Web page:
• Infection can occur as a result of a low white blood cell count (neutropenia) or other factors. Contact your doctor immediately – do not wait until the next day – if you have any of these symptoms: oral temperature over 100.4° F, chills or sweating; body aches, chills and fatigue with or without fever; coughing, shortness of breath or painful breathing; abdominal pain; sore throat; mouth sores; painful, swollen or reddened skin; pus or drainage from an open cut or sore; pain or burning during urination; pain or sores around the anus; or vaginal discharge or itching. If you cannot reach your doctor, go to the emergency room. 
  • Infusion-related reactions may occur with some intravenous (IV) treatments. Most reactions are mild with symptoms such as chills, fever, nausea, headache and skin rash. Some can be serious and even fatal without medical intervention.
  • Tumor lysis syndrome may occur after treatment (commonly chemotherapy) of a fast-growing cancer, especially certain blood cancers. Common symptoms include nausea, vomiting and diarrhea. There may also be worsening of your kidney function or increases in the level of potassium in the blood.
  • Graft-versus-Host Disease (GvHD) may occur with an allogeneic stem cell transplantation. Call your doctor immediately if you have tightening, blistering or burning of the skin; jaundice; fever; sudden weight loss; or abdominal pain, bloating or diarrhea.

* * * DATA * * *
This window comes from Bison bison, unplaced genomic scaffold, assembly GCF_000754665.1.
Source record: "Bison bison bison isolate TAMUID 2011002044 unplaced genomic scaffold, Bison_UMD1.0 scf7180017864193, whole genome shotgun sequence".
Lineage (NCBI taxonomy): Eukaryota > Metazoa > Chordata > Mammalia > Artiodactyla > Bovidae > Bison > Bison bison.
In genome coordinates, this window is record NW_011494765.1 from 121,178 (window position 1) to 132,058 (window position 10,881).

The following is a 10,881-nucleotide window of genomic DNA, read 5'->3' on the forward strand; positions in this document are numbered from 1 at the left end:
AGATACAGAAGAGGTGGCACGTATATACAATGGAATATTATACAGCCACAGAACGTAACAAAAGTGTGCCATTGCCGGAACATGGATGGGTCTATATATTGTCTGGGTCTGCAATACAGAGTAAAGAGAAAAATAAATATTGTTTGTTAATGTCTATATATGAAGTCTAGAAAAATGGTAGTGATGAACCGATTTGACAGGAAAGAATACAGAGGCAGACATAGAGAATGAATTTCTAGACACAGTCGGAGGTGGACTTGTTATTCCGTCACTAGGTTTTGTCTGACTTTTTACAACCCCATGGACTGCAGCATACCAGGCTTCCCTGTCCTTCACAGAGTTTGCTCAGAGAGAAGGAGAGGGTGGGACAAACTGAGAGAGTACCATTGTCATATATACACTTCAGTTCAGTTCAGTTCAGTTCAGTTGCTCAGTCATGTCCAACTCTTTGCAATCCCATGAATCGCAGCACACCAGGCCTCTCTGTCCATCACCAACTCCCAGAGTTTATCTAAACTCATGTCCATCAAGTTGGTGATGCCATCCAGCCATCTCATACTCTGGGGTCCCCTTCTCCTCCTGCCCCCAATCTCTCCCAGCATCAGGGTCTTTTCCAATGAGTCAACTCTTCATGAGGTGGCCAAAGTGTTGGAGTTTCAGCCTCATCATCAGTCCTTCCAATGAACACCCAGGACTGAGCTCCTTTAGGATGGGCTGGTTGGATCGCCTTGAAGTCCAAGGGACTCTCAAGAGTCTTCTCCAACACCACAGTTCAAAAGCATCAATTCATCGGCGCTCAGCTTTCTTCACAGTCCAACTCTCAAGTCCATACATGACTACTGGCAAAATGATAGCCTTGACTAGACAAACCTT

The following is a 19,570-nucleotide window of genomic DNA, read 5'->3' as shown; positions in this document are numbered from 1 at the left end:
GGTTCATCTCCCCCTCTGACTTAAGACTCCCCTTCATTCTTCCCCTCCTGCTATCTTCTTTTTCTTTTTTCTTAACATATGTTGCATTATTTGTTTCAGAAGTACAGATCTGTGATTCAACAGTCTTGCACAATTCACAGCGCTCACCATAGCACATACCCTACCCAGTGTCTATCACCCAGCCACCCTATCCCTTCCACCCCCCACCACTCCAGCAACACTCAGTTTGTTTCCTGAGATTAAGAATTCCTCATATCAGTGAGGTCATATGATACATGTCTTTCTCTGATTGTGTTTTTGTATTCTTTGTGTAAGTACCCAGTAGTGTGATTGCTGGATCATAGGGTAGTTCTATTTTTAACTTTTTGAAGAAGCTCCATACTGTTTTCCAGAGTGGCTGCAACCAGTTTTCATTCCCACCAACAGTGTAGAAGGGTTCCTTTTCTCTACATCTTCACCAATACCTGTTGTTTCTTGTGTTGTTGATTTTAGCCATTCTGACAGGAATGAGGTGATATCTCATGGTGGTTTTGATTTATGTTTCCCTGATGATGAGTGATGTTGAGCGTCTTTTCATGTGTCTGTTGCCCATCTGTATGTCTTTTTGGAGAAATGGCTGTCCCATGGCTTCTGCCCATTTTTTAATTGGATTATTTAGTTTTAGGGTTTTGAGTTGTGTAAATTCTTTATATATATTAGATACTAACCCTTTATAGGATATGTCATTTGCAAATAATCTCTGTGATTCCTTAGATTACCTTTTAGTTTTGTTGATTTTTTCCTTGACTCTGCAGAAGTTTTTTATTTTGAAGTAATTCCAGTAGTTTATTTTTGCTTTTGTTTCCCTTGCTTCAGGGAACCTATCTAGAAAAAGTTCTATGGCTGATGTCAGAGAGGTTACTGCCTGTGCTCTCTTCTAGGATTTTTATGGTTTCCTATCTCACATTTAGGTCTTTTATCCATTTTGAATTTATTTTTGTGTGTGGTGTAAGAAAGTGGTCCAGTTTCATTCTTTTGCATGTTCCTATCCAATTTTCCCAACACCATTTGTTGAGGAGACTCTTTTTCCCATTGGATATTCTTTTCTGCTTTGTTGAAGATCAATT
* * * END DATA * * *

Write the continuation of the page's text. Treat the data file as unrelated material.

Common side effects

Table 1 includes some of the common side effects that accompany AML and its treatments. You may have more than one type of therapy at a time, and sometimes, when therapies are combined, side effects are more intense. Monitor any that you experience and talk with your medical team about them. 

Table 1. Common Side Effects

Side Effect Symptoms
Anemia Low energy, weakness, dizziness, light-headedness, shortness of breath, rapid heartbeat
Appetite loss Decreased desire to eat, often resulting from treatment side effects such as taste changes, mouth sores, nausea and vomiting